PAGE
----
From South Africa to East Texas, we must stand against injustice

Screen shot 2013-06-17 at 11.29.54 AMWhy would I, a gay black man from the piney woods of East Texas, choose to fight for justice on behalf of a woman from a South African township who is believed to have been murdered for being a lesbian activist? Because I, too, have lived with hateful prejudice.

Why should I dwell on injustices occurring in a place I’ve never been, to a person I never met? Because if I don’t, no one will.

Noxolo Nogwaza was a 24-year-old black South African lesbian LGBT rights activist who was brutally beaten, raped and stabbed to death in 2011. Three years later, no progress has been made in investigating her murder and Noxolo’s killer(s) have not been arrested or brought to justice.

She was a mother, soccer fan and an activist with the Ekurhuleni Pride Organizing Committee that aims to empower and inform LGBT people and combat hate crimes against them.

Despite the risks of being “out” as a lesbian, Noxolo lived a full and assertive life. She chose activism despite knowing homophobia and hate crimes against LGBT individuals are common in many parts of South Africa, where taunts, insults and threats are often part of an inescapable reality. Furthermore, in the last five years, there have been at least 10 cases reported of rape followed by murder of LGBTI individuals in South African townships.

I first learned about what happened to Noxolo from Amnesty International. Through their annual global letter-writing campaign Write for Rights, Amnesty inspired hundreds of thousands of people throughout the world to demand justice for Noxolo. LGBT people face such violence everywhere: Whether they live in a small town in Texas, New York City or South Africa. Here in the U.S. I witnessed and experienced the violence and pain faced by many LGBT individuals around the world.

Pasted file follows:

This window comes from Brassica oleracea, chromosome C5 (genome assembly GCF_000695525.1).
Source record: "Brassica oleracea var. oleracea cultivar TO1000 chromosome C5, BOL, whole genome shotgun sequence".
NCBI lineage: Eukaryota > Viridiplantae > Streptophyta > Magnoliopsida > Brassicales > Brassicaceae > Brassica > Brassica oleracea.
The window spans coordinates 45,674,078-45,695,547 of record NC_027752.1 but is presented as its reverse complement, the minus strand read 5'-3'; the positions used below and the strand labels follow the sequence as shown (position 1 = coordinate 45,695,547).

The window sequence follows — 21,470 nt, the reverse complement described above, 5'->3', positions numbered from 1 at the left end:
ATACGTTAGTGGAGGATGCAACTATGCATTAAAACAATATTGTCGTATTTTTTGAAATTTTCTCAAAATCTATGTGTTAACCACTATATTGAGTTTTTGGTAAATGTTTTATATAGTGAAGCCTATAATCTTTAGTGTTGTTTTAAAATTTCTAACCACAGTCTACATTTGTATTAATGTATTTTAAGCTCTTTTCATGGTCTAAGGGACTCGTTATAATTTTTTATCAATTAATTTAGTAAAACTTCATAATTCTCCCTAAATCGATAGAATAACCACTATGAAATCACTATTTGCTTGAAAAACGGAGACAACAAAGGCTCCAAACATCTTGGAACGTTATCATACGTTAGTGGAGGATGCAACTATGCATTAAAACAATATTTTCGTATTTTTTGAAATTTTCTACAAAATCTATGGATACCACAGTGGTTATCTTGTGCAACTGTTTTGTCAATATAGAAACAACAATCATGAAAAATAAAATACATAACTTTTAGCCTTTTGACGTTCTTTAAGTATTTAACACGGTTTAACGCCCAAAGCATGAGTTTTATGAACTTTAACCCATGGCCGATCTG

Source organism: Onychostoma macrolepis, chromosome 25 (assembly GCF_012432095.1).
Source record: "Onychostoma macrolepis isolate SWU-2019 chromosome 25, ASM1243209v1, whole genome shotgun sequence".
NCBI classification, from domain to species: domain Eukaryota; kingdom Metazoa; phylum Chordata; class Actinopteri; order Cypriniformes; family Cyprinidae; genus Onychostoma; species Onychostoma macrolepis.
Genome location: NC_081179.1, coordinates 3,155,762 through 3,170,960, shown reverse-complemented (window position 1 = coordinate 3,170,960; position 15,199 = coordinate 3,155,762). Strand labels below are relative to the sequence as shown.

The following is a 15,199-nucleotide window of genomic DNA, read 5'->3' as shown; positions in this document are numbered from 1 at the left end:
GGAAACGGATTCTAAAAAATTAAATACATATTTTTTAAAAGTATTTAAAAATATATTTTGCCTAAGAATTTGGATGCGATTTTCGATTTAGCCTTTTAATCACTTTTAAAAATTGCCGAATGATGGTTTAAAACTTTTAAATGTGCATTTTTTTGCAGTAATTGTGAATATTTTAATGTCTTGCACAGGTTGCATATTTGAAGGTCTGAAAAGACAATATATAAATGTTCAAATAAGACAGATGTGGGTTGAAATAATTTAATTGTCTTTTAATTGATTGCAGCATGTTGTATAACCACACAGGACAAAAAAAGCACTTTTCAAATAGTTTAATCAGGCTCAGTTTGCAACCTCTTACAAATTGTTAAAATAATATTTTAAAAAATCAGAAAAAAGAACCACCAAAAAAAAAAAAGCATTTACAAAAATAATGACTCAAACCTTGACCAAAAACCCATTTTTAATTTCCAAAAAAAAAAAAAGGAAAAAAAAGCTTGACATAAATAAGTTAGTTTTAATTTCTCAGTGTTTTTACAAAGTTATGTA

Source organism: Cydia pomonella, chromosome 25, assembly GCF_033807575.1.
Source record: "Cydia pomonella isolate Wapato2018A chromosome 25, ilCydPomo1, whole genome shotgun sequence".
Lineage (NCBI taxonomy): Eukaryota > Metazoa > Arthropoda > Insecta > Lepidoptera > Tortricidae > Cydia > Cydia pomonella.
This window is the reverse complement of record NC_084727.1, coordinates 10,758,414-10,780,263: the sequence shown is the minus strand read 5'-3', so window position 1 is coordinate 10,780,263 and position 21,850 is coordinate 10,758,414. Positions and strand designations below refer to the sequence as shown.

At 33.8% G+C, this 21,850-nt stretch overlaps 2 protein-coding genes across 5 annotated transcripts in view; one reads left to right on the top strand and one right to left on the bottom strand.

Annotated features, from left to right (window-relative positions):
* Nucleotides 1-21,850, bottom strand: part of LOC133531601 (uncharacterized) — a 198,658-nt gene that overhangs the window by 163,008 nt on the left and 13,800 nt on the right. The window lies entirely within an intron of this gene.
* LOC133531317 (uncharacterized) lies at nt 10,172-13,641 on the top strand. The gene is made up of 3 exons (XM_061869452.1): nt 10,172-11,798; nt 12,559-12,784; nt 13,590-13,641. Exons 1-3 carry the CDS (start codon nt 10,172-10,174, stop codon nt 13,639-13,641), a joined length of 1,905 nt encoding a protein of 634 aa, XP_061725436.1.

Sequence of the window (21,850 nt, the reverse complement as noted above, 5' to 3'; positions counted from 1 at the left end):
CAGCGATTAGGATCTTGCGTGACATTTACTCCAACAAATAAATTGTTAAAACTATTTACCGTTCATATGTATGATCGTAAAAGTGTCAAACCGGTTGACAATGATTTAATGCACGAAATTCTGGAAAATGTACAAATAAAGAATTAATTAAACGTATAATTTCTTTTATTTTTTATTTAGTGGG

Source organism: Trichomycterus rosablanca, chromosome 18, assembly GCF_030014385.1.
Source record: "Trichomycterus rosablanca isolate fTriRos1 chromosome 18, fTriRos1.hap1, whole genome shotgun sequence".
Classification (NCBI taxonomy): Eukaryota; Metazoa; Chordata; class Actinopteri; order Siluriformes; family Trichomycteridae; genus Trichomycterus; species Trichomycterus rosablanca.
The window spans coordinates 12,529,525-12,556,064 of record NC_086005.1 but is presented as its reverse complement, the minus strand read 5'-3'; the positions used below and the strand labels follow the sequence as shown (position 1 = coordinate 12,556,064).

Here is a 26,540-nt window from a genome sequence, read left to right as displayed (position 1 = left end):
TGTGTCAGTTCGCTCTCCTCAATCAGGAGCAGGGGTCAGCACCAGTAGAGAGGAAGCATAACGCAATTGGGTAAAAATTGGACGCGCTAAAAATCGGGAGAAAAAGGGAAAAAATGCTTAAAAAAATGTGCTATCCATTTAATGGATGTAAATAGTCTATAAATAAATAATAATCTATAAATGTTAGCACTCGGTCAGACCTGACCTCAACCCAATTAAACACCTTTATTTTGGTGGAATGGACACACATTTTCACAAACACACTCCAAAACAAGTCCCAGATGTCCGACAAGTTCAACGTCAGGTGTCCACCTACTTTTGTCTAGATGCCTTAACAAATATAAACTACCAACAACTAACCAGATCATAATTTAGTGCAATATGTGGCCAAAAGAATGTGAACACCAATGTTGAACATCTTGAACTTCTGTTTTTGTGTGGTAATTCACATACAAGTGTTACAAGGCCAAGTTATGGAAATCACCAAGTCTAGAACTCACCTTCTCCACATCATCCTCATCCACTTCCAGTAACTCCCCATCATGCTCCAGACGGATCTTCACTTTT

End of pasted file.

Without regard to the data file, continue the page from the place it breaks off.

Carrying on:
While generally society is becoming more accepting of LGBT individuals, there still remains much stigma, including in my own black community. Some contend that homosexuality contradicts traditional Christian beliefs, family values and gender roles and that it “goes against what it means to be black.” Perhaps I feel compelled to tell people about Noxolo because I feel connected to her through that shared feeling of alienation by people in a close-knit community. As black people, as gay people, we all experience the same struggle for inequality.

It is important that together as a global community we counter the prejudices that are deeply ingrained in our culture. It is important to understand the universal nature of discrimination and adhere to an obligation to speak out against these injustices regardless of geographic barriers. We are all responsible for each other.